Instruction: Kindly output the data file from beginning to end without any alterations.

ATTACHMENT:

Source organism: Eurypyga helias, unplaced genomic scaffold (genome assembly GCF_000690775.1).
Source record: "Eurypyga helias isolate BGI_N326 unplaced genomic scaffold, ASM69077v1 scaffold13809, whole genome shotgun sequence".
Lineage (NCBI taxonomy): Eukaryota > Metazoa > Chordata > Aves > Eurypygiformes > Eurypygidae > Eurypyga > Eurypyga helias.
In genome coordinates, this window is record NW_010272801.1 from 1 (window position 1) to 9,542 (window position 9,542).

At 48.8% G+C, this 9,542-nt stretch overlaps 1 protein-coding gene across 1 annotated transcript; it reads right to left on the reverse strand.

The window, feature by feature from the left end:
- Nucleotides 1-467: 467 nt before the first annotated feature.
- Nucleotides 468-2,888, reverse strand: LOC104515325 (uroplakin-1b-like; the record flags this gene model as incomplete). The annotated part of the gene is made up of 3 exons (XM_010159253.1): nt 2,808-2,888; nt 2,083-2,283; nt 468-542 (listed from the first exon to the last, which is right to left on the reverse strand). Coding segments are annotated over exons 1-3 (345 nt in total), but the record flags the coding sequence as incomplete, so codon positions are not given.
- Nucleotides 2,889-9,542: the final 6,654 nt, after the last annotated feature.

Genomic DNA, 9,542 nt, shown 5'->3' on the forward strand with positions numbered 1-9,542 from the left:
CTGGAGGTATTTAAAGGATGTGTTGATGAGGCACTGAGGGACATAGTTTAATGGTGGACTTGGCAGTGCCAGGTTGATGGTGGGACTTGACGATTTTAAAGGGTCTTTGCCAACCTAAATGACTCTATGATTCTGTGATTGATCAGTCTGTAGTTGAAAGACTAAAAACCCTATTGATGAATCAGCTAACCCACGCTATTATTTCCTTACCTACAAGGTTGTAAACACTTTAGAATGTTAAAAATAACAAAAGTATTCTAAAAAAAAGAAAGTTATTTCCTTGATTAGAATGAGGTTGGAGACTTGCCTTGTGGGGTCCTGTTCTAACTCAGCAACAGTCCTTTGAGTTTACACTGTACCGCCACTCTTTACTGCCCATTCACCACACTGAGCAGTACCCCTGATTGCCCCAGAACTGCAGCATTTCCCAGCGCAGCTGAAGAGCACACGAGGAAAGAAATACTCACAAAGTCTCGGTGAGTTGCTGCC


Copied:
Source organism: Eurypyga helias, unplaced genomic scaffold (genome assembly GCF_000690775.1).
Source record: "Eurypyga helias isolate BGI_N326 unplaced genomic scaffold, ASM69077v1 scaffold13809, whole genome shotgun sequence".
Lineage (NCBI taxonomy): Eukaryota > Metazoa > Chordata > Aves > Eurypygiformes > Eurypygidae > Eurypyga > Eurypyga helias.
In genome coordinates, this window is record NW_010272801.1 from 1 (window position 1) to 9,542 (window position 9,542).

At 48.8% G+C, this 9,542-nt stretch overlaps 1 protein-coding gene across 1 annotated transcript; it reads right to left on the reverse strand.

The window, feature by feature from the left end:
- Nucleotides 1-467: 467 nt before the first annotated feature.
- Nucleotides 468-2,888, reverse strand: LOC104515325 (uroplakin-1b-like; the record flags this gene model as incomplete). The annotated part of the gene is made up of 3 exons (XM_010159253.1): nt 2,808-2,888; nt 2,083-2,283; nt 468-542 (listed from the first exon to the last, which is right to left on the reverse strand). Coding segments are annotated over exons 1-3 (345 nt in total), but the record flags the coding sequence as incomplete, so codon positions are not given.
- Nucleotides 2,889-9,542: the final 6,654 nt, after the last annotated feature.

Genomic DNA, 9,542 nt, shown 5'->3' on the forward strand with positions numbered 1-9,542 from the left:
CTGGAGGTATTTAAAGGATGTGTTGATGAGGCACTGAGGGACATAGTTTAATGGTGGACTTGGCAGTGCCAGGTTGATGGTGGGACTTGACGATTTTAAAGGGTCTTTGCCAACCTAAATGACTCTATGATTCTGTGATTGATCAGTCTGTAGTTGAAAGACTAAAAACCCTATTGATGAATCAGCTAACCCACGCTATTATTTCCTTACCTACAAGGTTGTAAACACTTTAGAATGTTAAAAATAACAAAAGTATTCTAAAAAAAAGAAAGTTATTTCCTTGATTAGAATGAGGTTGGAGACTTGCCTTGTGGGGTCCTGTTCTAACTCAGCAACAGTCCTTTGAGTTTACACTGTACCGCCACTCTTTACTGCCCATTCACCACACTGAGCAGTACCCCTGATTGCCCCAGAACTGCAGCATTTCCCAGCGCAGCTGAAGAGCACACGAGGAAAGAAATACTCACAAAGTCTCGGTGAGTTGCTGCC